Thursday, April 8, 2010

Mrs. Cheeseman & Hall's Corner.

Mrs. Cheeseman's Orchard
and Hall's Corner.
The story of Hall's Corner and the Orchard exists long before Mrs. Cheeseman came on the scene in Cookham. The orchard was in producing use during the time that the Darby family were living at Moor Hall. As records show that my grandfathers brother Alfred while living at Eastgate at the top of the village rented the orchard from the Darby's before he moved into the house of Hall's Corner at a later date. Until the orchard was torn up to make room for the school exspansion and more housing, it had been in existance for well over a hundred years. Beside having a good cross selection of fruit trees, there were mature walnut trees close to the boarder line and Black Butts.
The"A" indicates what was the Holy Trinity School property. "B" is the location of Hall's Corner. "C" Is The Old Ship. This is give you the extent of the orchard itself.

Hall's Corner as it is today.

The house itself was of a very unique finish to the construction as the top half was finished off with a decorative tile in natural colour. Most likely produced at one of the local brick works that were in existance at the time.

Sunday, April 4, 2010

Cookham Flower Show of the 1920's and 30's

The Cookham Flower Shows
of the 1920's & 30's.

The Cookham Flower Show was the high light event of the year for the village, and with generosity of Col. Ricardo, the pasture off Mill Lane was made available for the event. Not only was it where the cottage gardeners vied for prizes of cash and silverware, but a chance to best the professional gardeners in the open competition.

Ladies of course entered in the baking competitions in the various class, plus flower arrangements from their gardens as well. The children were encouraged to enter in the wild flower and grasses section.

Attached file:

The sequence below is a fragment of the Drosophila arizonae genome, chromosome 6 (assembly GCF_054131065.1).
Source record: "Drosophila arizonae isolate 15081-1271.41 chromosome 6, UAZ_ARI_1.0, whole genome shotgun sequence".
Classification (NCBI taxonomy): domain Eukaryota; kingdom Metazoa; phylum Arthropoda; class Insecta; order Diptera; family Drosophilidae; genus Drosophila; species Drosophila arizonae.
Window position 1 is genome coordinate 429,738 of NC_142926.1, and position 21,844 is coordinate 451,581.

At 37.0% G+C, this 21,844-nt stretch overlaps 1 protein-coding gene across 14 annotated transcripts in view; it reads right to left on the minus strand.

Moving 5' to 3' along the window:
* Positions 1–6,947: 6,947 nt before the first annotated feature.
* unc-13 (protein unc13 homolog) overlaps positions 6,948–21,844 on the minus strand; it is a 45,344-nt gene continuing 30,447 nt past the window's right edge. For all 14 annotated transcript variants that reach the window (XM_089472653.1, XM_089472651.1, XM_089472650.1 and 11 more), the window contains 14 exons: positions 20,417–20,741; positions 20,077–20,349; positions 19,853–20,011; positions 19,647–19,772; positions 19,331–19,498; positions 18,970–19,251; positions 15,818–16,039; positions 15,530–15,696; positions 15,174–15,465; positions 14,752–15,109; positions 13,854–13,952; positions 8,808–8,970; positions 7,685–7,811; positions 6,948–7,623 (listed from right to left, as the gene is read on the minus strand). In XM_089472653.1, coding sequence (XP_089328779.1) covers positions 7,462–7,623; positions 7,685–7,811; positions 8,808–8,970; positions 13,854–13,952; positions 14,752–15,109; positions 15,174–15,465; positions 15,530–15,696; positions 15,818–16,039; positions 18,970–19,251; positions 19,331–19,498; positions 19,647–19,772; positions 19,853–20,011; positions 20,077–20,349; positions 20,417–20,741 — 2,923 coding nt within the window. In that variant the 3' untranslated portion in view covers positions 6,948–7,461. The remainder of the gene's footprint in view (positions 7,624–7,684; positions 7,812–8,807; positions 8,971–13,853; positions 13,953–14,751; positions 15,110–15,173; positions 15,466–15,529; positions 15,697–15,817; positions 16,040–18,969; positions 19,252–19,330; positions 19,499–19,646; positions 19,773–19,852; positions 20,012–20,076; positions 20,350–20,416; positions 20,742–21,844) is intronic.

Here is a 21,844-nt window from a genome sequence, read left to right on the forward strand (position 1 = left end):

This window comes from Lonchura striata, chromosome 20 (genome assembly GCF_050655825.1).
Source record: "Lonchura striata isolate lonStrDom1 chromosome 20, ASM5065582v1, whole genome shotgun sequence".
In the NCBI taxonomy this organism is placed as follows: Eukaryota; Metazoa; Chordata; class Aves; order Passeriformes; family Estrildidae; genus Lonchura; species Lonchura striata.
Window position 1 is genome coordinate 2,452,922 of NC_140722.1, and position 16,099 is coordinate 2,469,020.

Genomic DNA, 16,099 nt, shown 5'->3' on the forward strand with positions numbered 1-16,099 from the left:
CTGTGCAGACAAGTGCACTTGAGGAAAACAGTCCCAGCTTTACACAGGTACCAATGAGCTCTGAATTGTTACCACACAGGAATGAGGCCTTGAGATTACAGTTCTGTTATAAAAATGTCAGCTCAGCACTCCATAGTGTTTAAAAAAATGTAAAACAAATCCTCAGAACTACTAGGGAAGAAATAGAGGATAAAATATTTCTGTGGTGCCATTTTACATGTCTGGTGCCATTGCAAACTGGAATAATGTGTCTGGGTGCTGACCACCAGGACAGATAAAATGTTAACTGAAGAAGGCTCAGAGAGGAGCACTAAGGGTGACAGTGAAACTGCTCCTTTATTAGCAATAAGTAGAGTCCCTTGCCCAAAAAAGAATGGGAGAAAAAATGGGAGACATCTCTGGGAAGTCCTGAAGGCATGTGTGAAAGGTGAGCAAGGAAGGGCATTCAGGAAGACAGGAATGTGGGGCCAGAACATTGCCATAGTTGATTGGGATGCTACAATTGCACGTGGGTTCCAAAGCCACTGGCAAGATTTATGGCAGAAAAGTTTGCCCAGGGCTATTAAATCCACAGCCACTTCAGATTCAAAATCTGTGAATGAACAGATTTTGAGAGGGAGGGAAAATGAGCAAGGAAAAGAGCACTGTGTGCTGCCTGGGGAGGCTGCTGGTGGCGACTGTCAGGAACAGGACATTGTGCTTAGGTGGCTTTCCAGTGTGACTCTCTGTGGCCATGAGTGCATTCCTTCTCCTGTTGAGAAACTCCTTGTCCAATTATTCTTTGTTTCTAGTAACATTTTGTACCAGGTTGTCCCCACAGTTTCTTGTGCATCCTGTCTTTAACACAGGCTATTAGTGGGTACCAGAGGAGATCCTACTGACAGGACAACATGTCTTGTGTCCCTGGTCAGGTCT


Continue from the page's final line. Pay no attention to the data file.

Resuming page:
The gateway in the picture above was the entrance to the show. Around the tree on the left was constructed a pen in which was placed a fine pork sized pig. In which for a few pennies you were invited to guess the weight of the said animal. Weight was measured by the score, pounds and ounces. At the end of the day the pig was put in a sack and a balance scale was suspended from a overhanging branch, and the winner was declared to the nearest ounce. They of course got to take the pig home.

I remember well the fairground traction engines with all their trailers stopping at the Widbrook stream to fill up their tanks with water before proceeding on to the Mill Lane site.

Of course there had to be a roundabout with steam organ, Swing boats were always popular, as were the coconut shy.

The chairoplane was very popular in those days and was a great attraction at the fairs winter quarters in Hines Meadow in Maidenhead

Bumping cars or Dodgems was where a young man could demonstrate his driving prowess to his young lady. Of course there were other forms of entertainment that were at the Flower Show. For instance there was Horace the elder brother of Stanley Spencer who was quite a magician and very good slight of hand tricks with playing cards. Not much has been remembered of him as he was regarded as a bit of a Black Sheep of the family. Always enjoyed his John Barleycorn, which was to lead to his untimely death in the river near Boulters Lock.